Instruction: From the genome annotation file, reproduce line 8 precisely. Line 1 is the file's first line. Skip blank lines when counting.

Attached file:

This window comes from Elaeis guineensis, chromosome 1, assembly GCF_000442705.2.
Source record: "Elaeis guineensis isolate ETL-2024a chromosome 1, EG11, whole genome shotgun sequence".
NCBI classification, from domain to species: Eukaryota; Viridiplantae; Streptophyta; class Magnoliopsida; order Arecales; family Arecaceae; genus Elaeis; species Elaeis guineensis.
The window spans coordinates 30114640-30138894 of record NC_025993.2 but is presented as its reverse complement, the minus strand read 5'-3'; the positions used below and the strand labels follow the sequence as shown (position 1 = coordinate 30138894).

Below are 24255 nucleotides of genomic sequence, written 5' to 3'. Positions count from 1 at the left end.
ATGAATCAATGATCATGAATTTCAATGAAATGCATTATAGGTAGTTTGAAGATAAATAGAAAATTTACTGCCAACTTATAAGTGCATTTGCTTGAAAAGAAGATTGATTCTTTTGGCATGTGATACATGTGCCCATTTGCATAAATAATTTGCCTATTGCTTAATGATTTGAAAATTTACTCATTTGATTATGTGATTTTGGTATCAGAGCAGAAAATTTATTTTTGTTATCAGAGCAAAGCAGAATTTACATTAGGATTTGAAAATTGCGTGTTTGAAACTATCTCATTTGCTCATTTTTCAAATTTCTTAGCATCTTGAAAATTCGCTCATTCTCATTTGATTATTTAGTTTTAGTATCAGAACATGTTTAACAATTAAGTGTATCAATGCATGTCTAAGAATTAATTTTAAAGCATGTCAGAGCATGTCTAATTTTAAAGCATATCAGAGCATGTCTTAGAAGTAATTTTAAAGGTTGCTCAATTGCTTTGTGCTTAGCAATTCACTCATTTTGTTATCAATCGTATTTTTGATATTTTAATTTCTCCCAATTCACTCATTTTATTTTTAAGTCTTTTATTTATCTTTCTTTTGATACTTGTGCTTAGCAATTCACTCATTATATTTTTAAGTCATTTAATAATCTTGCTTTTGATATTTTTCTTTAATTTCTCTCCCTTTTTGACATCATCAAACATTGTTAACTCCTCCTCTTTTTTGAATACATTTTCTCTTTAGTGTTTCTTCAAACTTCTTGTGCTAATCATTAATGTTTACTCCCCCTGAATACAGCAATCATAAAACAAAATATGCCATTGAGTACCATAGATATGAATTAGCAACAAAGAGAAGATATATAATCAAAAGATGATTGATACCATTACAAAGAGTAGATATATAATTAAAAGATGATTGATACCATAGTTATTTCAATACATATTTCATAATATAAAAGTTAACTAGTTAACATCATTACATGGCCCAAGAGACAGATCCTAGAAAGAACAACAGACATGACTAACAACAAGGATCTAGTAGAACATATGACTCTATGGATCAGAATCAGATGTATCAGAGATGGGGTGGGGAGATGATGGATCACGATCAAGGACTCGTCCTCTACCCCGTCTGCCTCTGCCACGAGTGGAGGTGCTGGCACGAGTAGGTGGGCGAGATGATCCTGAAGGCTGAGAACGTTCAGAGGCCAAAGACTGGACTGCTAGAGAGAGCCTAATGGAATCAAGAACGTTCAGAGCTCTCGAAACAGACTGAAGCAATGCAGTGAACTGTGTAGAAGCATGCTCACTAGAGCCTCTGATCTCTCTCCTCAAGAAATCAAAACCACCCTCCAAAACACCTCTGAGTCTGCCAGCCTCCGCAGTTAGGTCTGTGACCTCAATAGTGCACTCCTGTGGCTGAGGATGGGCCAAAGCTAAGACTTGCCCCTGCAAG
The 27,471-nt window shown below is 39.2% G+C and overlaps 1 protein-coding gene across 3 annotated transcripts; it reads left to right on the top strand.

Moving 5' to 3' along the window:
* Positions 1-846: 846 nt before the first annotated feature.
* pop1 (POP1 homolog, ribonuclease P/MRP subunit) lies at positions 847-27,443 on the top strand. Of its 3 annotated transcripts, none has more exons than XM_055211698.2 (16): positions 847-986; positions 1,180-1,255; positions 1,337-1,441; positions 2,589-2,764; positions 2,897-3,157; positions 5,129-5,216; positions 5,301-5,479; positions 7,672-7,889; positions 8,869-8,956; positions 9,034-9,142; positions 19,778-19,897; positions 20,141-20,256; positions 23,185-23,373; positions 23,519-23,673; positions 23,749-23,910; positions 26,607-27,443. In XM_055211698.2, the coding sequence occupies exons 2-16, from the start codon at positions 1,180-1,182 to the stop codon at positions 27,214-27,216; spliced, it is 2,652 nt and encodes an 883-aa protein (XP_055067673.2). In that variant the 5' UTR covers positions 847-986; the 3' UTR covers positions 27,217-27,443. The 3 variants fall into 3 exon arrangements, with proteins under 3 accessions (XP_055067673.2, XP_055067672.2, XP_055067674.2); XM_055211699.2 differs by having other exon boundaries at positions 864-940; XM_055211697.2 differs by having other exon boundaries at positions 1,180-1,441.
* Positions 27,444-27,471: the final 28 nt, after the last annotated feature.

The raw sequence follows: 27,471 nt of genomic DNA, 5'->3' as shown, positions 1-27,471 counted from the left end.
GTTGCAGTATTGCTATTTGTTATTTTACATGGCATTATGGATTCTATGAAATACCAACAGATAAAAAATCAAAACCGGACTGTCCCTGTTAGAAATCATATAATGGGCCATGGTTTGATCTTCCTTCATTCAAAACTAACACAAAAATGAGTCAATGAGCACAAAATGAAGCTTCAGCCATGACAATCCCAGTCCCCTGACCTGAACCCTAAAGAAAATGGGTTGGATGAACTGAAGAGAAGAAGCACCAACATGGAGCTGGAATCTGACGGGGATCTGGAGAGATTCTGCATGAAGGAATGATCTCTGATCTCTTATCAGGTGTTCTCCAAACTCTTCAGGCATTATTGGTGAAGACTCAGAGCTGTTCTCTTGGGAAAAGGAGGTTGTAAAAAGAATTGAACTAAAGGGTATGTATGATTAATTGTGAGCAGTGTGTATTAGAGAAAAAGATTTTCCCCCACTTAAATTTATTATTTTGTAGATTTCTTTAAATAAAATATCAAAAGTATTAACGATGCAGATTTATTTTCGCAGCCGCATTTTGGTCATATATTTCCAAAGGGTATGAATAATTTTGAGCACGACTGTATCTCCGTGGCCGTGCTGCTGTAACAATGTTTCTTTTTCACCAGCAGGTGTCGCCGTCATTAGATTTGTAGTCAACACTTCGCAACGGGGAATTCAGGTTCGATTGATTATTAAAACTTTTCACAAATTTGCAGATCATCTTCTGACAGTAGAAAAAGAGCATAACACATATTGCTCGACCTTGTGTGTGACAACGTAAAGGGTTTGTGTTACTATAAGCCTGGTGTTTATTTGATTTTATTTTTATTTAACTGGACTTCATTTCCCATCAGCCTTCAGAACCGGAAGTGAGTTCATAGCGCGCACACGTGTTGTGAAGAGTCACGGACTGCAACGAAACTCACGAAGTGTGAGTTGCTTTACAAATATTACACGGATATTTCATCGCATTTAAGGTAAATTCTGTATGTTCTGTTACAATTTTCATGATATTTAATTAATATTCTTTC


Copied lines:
Moving 5' to 3' along the window: